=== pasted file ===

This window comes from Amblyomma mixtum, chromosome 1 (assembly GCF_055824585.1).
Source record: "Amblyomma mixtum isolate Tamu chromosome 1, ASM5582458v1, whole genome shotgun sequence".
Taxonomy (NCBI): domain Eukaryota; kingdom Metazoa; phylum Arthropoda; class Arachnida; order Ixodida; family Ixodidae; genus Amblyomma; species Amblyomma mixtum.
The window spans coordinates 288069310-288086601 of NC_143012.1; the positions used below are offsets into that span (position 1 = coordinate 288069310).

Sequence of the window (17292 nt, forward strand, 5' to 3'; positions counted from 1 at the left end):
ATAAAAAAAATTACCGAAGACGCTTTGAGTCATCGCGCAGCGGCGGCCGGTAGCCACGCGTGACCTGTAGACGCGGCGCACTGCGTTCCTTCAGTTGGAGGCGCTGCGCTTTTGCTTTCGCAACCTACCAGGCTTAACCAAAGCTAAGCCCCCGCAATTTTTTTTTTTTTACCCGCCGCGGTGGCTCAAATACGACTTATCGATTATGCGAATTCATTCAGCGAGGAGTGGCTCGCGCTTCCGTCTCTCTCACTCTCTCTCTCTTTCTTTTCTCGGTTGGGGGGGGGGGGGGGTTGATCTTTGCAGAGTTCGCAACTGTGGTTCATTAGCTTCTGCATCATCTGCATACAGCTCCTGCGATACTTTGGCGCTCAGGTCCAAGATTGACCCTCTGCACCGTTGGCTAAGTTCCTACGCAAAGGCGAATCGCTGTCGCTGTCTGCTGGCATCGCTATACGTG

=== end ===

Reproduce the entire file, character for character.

This window comes from Amblyomma mixtum, chromosome 1 (assembly GCF_055824585.1).
Source record: "Amblyomma mixtum isolate Tamu chromosome 1, ASM5582458v1, whole genome shotgun sequence".
Taxonomy (NCBI): domain Eukaryota; kingdom Metazoa; phylum Arthropoda; class Arachnida; order Ixodida; family Ixodidae; genus Amblyomma; species Amblyomma mixtum.
The window spans coordinates 288069310-288086601 of NC_143012.1; the positions used below are offsets into that span (position 1 = coordinate 288069310).

Sequence of the window (17292 nt, forward strand, 5' to 3'; positions counted from 1 at the left end):
ATAAAAAAAATTACCGAAGACGCTTTGAGTCATCGCGCAGCGGCGGCCGGTAGCCACGCGTGACCTGTAGACGCGGCGCACTGCGTTCCTTCAGTTGGAGGCGCTGCGCTTTTGCTTTCGCAACCTACCAGGCTTAACCAAAGCTAAGCCCCCGCAATTTTTTTTTTTTTACCCGCCGCGGTGGCTCAAATACGACTTATCGATTATGCGAATTCATTCAGCGAGGAGTGGCTCGCGCTTCCGTCTCTCTCACTCTCTCTCTCTTTCTTTTCTCGGTTGGGGGGGGGGGGGGGTTGATCTTTGCAGAGTTCGCAACTGTGGTTCATTAGCTTCTGCATCATCTGCATACAGCTCCTGCGATACTTTGGCGCTCAGGTCCAAGATTGACCCTCTGCACCGTTGGCTAAGTTCCTACGCAAAGGCGAATCGCTGTCGCTGTCTGCTGGCATCGCTATACGTG